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FFL100 - Pothier-Hill

Evaluating Sources

APPLY Your Critical Thinking Skills

A – authority: Who is the author or creator? What are their credentials or experience in this area? Have they written other articles or books? Does the author/creator have an agenda beyond education or information?​


P- purpose/point of view: Is this source complete and accurate or does it leave out or misrepresent information? Are diverse perspectives represented? What evidence is presented of conclusions? Who is the intended audience?  Is the content relevant to your information needs? ​


P- publisher: Does the publisher have an agenda? Is the publisher scholarly? Commercial? Nonprofit? Government? Educational?​


L – list of resources: Does the source have a reference list or refer to other sources? How else can you verify the information in this source? ​


Y- year of publication: Is this source current and relevant? Can you find more current or relevant information? Is the cited information current or based on outdated research or statistics? ​Is this information routinely updated?

News Reporting

News reporting today has changed due to a variety of factors. Technology is probably the largest force driving news reporting today. It impacts how we access news, how much news we can access, how we interact with news, and how we spread news. News today is transmitted at such a rapid speed and vast volume that it is difficult for us to fact check it all.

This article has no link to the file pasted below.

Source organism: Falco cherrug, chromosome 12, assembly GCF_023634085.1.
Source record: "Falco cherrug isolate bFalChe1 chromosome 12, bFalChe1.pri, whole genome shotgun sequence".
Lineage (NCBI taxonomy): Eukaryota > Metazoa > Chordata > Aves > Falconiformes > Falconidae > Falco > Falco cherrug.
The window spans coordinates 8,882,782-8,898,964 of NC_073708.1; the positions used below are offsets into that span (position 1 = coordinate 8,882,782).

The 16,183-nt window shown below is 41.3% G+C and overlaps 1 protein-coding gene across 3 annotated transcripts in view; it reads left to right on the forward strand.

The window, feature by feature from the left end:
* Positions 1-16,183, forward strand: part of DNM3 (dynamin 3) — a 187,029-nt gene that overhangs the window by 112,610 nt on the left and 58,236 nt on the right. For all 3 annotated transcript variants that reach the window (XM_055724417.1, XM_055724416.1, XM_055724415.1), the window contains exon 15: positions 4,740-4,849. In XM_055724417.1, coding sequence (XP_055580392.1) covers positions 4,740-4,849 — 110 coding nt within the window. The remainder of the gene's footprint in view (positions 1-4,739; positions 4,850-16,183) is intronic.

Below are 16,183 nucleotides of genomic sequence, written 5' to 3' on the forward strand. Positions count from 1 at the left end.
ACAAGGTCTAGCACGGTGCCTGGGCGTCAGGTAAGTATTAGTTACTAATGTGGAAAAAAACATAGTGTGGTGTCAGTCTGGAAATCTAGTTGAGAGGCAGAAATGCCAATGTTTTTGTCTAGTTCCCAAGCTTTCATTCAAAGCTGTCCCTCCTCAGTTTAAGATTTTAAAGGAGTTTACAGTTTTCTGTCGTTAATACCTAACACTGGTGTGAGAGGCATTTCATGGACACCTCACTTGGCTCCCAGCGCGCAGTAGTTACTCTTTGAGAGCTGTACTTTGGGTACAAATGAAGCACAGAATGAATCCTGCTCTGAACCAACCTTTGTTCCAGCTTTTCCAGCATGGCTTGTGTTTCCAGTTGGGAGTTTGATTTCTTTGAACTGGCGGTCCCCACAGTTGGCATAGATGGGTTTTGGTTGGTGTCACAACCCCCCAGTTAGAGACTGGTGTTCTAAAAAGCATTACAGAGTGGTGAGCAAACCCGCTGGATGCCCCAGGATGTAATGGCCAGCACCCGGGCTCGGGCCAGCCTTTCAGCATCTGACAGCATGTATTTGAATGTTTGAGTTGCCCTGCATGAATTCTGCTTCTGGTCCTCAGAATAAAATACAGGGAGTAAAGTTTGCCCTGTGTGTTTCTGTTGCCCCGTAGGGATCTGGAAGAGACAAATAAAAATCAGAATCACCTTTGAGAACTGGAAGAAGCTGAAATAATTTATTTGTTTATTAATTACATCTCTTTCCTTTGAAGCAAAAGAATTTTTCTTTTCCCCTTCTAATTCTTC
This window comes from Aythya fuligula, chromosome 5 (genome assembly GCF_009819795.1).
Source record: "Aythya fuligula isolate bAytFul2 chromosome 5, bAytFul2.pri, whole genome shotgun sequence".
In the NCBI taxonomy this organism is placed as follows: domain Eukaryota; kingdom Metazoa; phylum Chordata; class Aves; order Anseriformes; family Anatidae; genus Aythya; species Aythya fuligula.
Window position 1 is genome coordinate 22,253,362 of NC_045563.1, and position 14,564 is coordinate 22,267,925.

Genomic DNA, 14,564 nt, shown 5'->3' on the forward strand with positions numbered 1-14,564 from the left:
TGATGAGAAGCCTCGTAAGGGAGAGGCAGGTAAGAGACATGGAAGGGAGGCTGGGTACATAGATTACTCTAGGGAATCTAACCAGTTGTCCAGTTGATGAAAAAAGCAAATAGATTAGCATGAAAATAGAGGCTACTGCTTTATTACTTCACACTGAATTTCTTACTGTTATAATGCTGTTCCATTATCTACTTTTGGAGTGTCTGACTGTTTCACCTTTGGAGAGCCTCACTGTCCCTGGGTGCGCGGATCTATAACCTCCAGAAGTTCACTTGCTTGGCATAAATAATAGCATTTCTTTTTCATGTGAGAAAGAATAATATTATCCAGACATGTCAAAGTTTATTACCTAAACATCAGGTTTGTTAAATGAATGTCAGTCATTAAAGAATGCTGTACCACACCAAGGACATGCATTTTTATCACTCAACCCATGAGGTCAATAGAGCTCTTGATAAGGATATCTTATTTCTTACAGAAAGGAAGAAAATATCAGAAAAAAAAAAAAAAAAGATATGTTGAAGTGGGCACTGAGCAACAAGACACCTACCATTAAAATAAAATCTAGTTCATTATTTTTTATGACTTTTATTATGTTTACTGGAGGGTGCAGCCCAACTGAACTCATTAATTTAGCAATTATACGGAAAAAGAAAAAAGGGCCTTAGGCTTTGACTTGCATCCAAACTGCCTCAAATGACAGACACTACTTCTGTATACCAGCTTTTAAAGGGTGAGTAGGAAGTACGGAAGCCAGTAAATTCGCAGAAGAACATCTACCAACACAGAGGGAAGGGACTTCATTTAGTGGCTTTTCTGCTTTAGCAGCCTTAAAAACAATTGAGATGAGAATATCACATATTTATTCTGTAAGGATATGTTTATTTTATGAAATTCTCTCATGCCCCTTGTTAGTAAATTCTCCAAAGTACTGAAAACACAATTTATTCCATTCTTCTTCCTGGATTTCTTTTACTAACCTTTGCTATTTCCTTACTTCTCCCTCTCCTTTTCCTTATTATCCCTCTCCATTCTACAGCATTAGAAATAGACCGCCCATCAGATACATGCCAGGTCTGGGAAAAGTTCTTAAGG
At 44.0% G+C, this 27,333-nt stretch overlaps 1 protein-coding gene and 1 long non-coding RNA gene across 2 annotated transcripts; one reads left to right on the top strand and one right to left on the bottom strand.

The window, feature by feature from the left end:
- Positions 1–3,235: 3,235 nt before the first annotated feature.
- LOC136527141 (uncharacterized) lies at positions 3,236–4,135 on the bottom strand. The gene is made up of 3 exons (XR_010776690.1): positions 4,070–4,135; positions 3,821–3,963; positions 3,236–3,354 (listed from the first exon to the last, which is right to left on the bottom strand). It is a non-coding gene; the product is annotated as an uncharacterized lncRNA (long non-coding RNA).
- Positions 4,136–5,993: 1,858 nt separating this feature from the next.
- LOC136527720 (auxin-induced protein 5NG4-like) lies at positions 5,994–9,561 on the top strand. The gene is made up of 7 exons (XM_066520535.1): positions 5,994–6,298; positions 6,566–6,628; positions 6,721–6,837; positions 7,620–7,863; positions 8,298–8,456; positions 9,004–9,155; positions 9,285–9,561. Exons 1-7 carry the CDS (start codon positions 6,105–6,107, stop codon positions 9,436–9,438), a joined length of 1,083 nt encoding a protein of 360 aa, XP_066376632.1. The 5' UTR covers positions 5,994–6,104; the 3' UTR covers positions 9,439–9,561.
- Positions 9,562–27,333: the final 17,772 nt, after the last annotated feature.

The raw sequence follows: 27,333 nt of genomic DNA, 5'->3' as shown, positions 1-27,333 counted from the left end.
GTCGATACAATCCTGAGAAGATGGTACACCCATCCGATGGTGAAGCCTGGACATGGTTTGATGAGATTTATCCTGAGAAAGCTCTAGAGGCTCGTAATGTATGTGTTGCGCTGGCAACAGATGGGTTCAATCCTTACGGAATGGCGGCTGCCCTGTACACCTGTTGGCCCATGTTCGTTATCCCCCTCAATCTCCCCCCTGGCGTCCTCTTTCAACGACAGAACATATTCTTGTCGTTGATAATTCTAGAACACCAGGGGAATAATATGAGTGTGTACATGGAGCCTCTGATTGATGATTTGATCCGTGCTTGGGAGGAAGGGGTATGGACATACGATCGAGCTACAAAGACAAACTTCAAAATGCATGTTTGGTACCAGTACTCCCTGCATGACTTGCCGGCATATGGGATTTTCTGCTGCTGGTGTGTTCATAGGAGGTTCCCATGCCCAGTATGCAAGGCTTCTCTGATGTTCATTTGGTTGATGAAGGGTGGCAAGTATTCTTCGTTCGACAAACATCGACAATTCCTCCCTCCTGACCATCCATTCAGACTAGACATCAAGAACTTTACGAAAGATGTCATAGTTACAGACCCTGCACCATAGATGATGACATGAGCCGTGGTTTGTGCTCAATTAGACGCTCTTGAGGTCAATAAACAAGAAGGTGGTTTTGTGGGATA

Where we decide to get our news involves a variety of factors which also influences what news we choose to believe. Some of the news sources listed below are biased, inaccurate, or false, and some of the sources are accurate and credible Examine the news closely to determine its validity. Don't rely on whether you agree with it or not. That is not a measure of accuracy. Use some of the tools in this Libguide to help you evaluate the news.

History of the News

Delivering the News

inverted news pyramid

Fact vs Opinion

Identifying Bias

bias in news sources

Deciding what to believe in today's complex information landscape takes critical thinking, soul-searching, and unbiased fact-checking. Consider asking yourself whether you believe that a news source is accurate because:

  • you agree with it
  • it agrees with what you've seen in other sources
  • it looks and sounds like a professional new piece
  • it's from a source you're familiar with

In fact, none of these are criteria for evaluation. Critical thinking requires stepping outside your comfort zone and asking yourself "how do I know what I know?" It also requires asking the same of the sources you choose to use. Where does your information come from?